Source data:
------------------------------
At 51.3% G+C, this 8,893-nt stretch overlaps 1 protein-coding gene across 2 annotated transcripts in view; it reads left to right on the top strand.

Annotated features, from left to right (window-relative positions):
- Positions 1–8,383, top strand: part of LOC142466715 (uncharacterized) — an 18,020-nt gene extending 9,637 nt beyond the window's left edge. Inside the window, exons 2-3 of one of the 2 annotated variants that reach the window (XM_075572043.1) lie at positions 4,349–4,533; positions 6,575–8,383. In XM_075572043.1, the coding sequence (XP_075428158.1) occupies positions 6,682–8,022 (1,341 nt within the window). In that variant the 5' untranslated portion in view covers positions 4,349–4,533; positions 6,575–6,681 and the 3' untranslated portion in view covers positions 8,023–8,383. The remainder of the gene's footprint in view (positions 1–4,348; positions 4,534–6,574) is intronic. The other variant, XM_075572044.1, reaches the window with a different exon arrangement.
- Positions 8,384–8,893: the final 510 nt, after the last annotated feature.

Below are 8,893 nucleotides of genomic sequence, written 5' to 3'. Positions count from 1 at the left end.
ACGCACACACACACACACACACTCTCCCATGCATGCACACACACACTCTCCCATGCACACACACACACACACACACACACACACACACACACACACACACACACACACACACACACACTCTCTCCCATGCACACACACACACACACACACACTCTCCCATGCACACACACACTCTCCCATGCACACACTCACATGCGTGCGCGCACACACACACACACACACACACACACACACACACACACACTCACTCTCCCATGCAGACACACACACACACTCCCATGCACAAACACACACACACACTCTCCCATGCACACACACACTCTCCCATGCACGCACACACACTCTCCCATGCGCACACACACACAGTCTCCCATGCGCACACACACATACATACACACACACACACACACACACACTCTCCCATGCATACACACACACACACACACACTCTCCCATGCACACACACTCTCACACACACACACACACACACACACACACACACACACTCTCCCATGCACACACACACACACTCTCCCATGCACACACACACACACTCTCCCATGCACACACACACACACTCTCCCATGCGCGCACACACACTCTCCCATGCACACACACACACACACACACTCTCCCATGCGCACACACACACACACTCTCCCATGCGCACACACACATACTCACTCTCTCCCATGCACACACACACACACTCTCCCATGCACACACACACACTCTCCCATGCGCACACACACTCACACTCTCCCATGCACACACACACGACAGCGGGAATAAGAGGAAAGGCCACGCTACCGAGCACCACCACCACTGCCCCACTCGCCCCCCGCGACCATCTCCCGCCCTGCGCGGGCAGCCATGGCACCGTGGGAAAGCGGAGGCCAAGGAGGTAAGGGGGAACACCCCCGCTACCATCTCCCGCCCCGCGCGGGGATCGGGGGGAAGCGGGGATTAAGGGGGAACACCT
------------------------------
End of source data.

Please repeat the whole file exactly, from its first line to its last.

At 51.3% G+C, this 8,893-nt stretch overlaps 1 protein-coding gene across 2 annotated transcripts in view; it reads left to right on the top strand.

Annotated features, from left to right (window-relative positions):
- Positions 1–8,383, top strand: part of LOC142466715 (uncharacterized) — an 18,020-nt gene extending 9,637 nt beyond the window's left edge. Inside the window, exons 2-3 of one of the 2 annotated variants that reach the window (XM_075572043.1) lie at positions 4,349–4,533; positions 6,575–8,383. In XM_075572043.1, the coding sequence (XP_075428158.1) occupies positions 6,682–8,022 (1,341 nt within the window). In that variant the 5' untranslated portion in view covers positions 4,349–4,533; positions 6,575–6,681 and the 3' untranslated portion in view covers positions 8,023–8,383. The remainder of the gene's footprint in view (positions 1–4,348; positions 4,534–6,574) is intronic. The other variant, XM_075572044.1, reaches the window with a different exon arrangement.
- Positions 8,384–8,893: the final 510 nt, after the last annotated feature.

Below are 8,893 nucleotides of genomic sequence, written 5' to 3'. Positions count from 1 at the left end.
ACGCACACACACACACACACACTCTCCCATGCATGCACACACACACTCTCCCATGCACACACACACACACACACACACACACACACACACACACACACACACACACACACACACACACTCTCTCCCATGCACACACACACACACACACACACTCTCCCATGCACACACACACTCTCCCATGCACACACTCACATGCGTGCGCGCACACACACACACACACACACACACACACACACACACACACTCACTCTCCCATGCAGACACACACACACACTCCCATGCACAAACACACACACACACTCTCCCATGCACACACACACTCTCCCATGCACGCACACACACTCTCCCATGCGCACACACACACAGTCTCCCATGCGCACACACACATACATACACACACACACACACACACACACTCTCCCATGCATACACACACACACACACACACTCTCCCATGCACACACACTCTCACACACACACACACACACACACACACACACACACACTCTCCCATGCACACACACACACACTCTCCCATGCACACACACACACACTCTCCCATGCACACACACACACACTCTCCCATGCGCGCACACACACTCTCCCATGCACACACACACACACACACACTCTCCCATGCGCACACACACACACACTCTCCCATGCGCACACACACATACTCACTCTCTCCCATGCACACACACACACACTCTCCCATGCACACACACACACTCTCCCATGCGCACACACACTCACACTCTCCCATGCACACACACACGACAGCGGGAATAAGAGGAAAGGCCACGCTACCGAGCACCACCACCACTGCCCCACTCGCCCCCCGCGACCATCTCCCGCCCTGCGCGGGCAGCCATGGCACCGTGGGAAAGCGGAGGCCAAGGAGGTAAGGGGGAACACCCCCGCTACCATCTCCCGCCCCGCGCGGGGATCGGGGGGAAGCGGGGATTAAGGGGGAACACCT